F. Crugnola - Enschede: an enriching experience!
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Fabio is studying Computer Engineering at the Department of Innovative Technologies (DTI) and is in his second year. During the spring semester 2021/2022, he did an exchange period in Enschede (Netherlands), at the Saxion University Of Applied Sciences.
How did the interest in a mobility period arise?
When we enrolled, they told us about the possibility of doing semesters at another institution. I have been travelling since I was 14 years old, and the opportunity to be able to do this while studying immediately seemed fantastic to me.
How did you go about organising it?
The International Office's range is varied and allows everyone to find a study programme of interest. The flexibility in the equivalence of courses also plays a very important role: it allowed me, together with my coordinator, to choose a really interesting solution that I would not have found staying in Lugano.
How was the impact of your mobility destination?
Enschede, on the Dutch-German border, has about 160,000 people. Everywhere it is possible to express oneself in English and bicycles are one of the most efficient ways of getting around.
There are many parks and a lot of nightlife, with clubs, discos and the inevitable pubs offering local beer. The small size of Holland allowed me to travel all over the country with ease. There are attractions for everyone, but you have to get used to the unpredictable weather and completely ignore the weather forecast (which I think never got one right during my entire stay).
Tell us about the university...
The Saxion Hogeschool is one of two university schools in Enschede: essential to the life of the city, they give it an international flavour.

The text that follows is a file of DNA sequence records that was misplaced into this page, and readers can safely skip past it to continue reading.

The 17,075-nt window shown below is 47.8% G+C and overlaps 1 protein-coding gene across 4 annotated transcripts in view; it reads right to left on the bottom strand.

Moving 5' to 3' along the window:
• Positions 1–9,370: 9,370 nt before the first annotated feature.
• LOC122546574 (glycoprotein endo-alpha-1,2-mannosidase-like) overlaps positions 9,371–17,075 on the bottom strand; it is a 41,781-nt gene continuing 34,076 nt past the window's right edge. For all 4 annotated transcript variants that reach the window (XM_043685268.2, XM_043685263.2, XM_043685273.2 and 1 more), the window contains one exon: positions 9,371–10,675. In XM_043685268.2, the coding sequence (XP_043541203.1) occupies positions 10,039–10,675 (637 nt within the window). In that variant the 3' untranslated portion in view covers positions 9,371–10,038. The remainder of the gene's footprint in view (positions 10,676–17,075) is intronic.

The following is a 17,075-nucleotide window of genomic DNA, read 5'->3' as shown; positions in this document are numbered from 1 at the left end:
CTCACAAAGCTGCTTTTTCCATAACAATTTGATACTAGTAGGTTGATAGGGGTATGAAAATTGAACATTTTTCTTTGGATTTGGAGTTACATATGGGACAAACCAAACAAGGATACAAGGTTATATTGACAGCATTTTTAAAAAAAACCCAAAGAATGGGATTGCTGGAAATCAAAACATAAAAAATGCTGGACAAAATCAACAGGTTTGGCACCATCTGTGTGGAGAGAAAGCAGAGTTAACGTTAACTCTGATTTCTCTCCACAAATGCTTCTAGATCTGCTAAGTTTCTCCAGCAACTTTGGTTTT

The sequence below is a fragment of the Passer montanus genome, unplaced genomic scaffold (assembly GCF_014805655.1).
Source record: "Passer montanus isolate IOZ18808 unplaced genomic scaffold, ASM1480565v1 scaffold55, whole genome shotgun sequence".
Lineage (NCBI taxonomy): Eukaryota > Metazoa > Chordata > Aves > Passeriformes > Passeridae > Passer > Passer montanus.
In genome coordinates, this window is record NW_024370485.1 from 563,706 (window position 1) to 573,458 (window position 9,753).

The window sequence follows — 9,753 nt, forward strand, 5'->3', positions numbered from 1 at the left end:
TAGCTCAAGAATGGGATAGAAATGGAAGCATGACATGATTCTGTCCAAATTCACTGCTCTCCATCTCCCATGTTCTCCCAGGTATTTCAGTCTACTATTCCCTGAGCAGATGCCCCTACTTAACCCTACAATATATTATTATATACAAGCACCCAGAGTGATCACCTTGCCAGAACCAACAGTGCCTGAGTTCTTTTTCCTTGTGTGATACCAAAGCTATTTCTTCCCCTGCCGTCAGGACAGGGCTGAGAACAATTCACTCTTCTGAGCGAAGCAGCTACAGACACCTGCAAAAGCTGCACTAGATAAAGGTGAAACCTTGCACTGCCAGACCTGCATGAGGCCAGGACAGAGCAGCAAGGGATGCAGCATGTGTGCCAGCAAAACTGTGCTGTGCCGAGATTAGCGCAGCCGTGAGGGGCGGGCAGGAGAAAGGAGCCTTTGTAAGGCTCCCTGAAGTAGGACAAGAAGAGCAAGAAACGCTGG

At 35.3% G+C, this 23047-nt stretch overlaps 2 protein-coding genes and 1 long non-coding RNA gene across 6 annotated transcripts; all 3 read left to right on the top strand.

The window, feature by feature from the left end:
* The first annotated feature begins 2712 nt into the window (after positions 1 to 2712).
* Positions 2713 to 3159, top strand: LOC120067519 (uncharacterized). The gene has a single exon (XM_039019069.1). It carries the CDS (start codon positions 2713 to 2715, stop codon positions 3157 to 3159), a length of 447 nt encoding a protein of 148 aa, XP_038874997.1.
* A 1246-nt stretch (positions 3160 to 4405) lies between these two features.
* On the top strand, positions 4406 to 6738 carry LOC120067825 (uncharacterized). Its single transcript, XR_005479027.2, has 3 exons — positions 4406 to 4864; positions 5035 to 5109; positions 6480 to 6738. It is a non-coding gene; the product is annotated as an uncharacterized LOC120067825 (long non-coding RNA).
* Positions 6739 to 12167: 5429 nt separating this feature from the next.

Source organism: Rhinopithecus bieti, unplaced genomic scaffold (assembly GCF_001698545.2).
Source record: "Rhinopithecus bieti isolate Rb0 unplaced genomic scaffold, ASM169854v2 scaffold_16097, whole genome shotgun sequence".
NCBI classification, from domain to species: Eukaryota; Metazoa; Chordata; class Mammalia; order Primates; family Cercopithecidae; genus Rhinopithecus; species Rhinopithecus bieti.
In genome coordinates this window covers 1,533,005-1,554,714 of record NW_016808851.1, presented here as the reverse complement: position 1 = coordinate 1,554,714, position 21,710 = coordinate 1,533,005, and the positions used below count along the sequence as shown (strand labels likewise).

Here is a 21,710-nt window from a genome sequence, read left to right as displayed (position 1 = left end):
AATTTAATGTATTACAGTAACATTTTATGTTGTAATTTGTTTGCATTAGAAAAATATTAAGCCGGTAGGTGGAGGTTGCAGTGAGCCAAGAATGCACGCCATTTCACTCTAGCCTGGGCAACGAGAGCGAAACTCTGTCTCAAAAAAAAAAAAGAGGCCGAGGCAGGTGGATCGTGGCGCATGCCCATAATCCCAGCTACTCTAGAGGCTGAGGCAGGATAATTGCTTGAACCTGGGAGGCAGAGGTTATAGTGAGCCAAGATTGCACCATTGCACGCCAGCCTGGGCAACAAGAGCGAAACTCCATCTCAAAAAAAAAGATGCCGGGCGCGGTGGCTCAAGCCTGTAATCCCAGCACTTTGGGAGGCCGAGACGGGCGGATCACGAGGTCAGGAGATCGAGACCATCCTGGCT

The welcome given to foreign students was very warm despite the pandemic. I stayed in a giant international student complex, living together with 8 other students from Poland, Italy, South Africa, Oman and other countries: a central aspect of my experience that allowed me to develop a greater European and international awareness, as well as to improve my somewhat rusty English.
Saxion is similar to SUPSI, with a practice-oriented approach, albeit with substantial differences. A great deal of autonomy is left to the students: attendance is not compulsory and class hours are devoted exclusively to clarification with the lecturers and practice activities. I spent a lot of time in the well-equipped workshops that we carried out in small groups, and access to equipment and materials was very flexible, learning new things every day. The contact with the lecturers was very personal, even though I never got used to calling them by name as my Dutch colleagues did!
What will particularly impress you?
My exchange programme had a focus on 'Smart Embedded Systems'. I am extremely satisfied: at the end of the period, we were able to deliver a working and finished product. I had never had the opportunity to develop an electronic device from scratch, either in hardware or software!
I also greatly appreciated the welcome, the cultural exchange with the locals, etc. For their part, the lecturers greatly appreciated my preparation: for this I am grateful to SUPSI, which I represented with great pride.
Would you recommend this experience to others?
I strongly suggest it, especially to those who are seeking independence, want to build a different study programme and want to meet people from all corners of the world. You don't need to be brave, but you do need to be open-minded and always approach everything positively.